Springtime in Scotland – Garry’s Highland Roadtrip

Firstclass | June 20, 2016

Spring, ideally May, is the perfect time to visit Scotland. While not being as warm as the summer months, you will have a far better chance for clear blue skies. We were spoiled with sunny days for almost our entire stay and a heatwave which delivered 20+ degrees for most of the trip – very un-Scottish. 

We started our trip, naturally, in Edinburgh. Old town is definitely the place to stay with traditional buildings that date back hundreds of years. The castle that overlooks the city inspired JK Rowling’s Hogwarts and is a must to visit. While you’re in the mood for royal history see if the Royal Yacht Britannia, the royal family’s private yacht, is in town to see how modern royalty live. 

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Balmoral Castle – The Queen’s summer holiday home

From Edinburgh it’s worth hiring a car to explore the surrounding countryside and sites like Tantallon Castle and Seton Collegiate Church. 

Then you can keep heading on the route north, through the seaside county of Fife, stopping off  to visit Dunfermline Abbey built over 900 years ago, before arriving in St Andrews. Not only is St Andrews a perfect locale for a spot of golf but it’s also home to Prince William’s and Princess Kate’s meeting place and university. 

From St Andrews we headed into the mountains where you can visit Glamis Castle (or Glamorous Castle as we like to call it) before continuing the castle binge and visiting Braemer and Balmoral Castle. The charming village of Ballater is a nice pit-stop if you’re a bit castled-out. 

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Urquhart Castle on the banks of Loch Ness (Image Credit: Sam Fentress)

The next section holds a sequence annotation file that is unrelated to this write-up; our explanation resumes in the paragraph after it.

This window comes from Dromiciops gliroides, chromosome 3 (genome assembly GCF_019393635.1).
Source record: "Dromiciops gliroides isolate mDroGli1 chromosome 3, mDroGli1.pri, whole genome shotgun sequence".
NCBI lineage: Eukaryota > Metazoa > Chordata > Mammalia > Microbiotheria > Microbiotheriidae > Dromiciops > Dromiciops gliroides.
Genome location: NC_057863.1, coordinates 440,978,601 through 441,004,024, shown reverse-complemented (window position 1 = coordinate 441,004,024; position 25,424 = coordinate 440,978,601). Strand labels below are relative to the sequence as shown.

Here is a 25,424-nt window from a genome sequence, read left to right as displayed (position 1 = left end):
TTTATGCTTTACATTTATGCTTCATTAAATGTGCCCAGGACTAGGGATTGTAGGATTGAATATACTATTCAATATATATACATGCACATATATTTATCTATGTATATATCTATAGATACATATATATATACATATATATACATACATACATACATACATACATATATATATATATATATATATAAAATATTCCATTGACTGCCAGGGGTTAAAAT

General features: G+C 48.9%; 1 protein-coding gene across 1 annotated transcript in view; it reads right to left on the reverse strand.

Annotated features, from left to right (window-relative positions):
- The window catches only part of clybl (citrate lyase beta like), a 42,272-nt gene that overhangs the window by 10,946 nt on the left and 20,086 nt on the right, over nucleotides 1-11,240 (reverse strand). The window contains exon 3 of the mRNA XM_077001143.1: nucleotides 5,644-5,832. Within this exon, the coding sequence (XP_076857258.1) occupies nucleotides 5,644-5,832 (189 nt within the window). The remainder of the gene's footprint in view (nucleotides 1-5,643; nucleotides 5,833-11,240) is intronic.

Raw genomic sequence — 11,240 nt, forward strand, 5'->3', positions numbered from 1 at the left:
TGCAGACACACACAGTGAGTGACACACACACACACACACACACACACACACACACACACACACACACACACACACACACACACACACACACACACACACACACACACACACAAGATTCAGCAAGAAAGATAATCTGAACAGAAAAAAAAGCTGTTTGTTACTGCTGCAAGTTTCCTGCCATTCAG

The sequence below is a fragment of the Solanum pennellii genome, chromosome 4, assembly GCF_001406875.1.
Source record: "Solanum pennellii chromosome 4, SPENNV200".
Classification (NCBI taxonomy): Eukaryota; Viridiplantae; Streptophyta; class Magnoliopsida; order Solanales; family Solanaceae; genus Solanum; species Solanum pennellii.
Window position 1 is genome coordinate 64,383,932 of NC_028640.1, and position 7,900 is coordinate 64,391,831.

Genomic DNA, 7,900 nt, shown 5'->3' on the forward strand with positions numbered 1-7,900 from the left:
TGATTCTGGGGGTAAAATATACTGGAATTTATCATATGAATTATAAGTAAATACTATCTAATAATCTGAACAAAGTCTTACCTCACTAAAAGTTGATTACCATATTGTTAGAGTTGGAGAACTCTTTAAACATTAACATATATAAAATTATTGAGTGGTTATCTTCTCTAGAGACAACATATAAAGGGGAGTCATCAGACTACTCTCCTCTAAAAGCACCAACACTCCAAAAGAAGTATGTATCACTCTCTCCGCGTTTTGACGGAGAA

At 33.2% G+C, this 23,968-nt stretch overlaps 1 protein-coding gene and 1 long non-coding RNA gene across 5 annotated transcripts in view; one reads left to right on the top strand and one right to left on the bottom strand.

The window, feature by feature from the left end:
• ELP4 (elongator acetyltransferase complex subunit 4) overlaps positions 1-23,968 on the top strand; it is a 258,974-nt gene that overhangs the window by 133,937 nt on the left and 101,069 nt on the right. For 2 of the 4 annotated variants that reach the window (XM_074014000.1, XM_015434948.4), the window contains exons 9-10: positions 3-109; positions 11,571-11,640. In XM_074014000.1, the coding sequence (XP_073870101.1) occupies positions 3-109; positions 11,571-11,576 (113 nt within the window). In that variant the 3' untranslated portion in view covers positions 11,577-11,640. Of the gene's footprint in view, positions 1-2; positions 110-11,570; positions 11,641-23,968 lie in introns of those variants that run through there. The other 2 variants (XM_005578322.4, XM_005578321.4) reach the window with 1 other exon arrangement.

Keep driving into the heart of the Scottish Highlands and you’ll reach their capital – Inverness. This is a great place to try some famous Scottish Haggis. Fort George is the sight to see here, an 18th century stronghold that is still in use today. 

After our time in Inverness we headed west to the Scottish Isles and along the way we finally spotted some Highlander cows for a photo-op. It turned out to be a day full of photography as we visited Loch Ness (no monsters in sight), the very picturesque Urquhart Castle and lastly Eilean Donnan Castle. 

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Isle of Skye – Nature’s island canvas

Unfortunately for us the main road north was closed on the stunning Isle of Skye, so instead we headed south and nabbed a ferry to the mainland where we found a surprising number of beautiful white-sand beaches. 

We then headed to Fort William, overlooked by Ben Nevis – Scotland’s highest mountain. Climb to the top for spectacular views of the surrounding hills and lochs. 

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Wallace Monument – Captured from Stirling Castle through the mist

From Fort William you can head back inland via Glencoe road which is a spectacular journey. Enjoy beautiful scenery as you head in to central Scotland via Kinlochleven and Killin before arriving in Pitlochry. This is an amazing and picturesque little town, possibly my favourite (though it being on the River Garry might have something to do with that). Blair Atholl Castle is a must-see, the Laird of which is the only person to still have his own private army. 

We then drove south to Crieff and on to Stirling. Stirling is home to many sights such as Stirling Castle, the Old Town Jail, Dunblane Cathedral whose tower dates back to the 6th century BC and the magnificent Wallace Monument (the highlight of our trip).

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Glenshee – Gateway to the Cairngorm mountains

From Stirling it’s back to Edinburgh and on to your next destination. 

As you can see, there’s a whole lot to see in Scotland and how much you enjoy it will often up to the weather. So do yourself a favour, come visit my homeland in the Spring to see it at it’s finest. 

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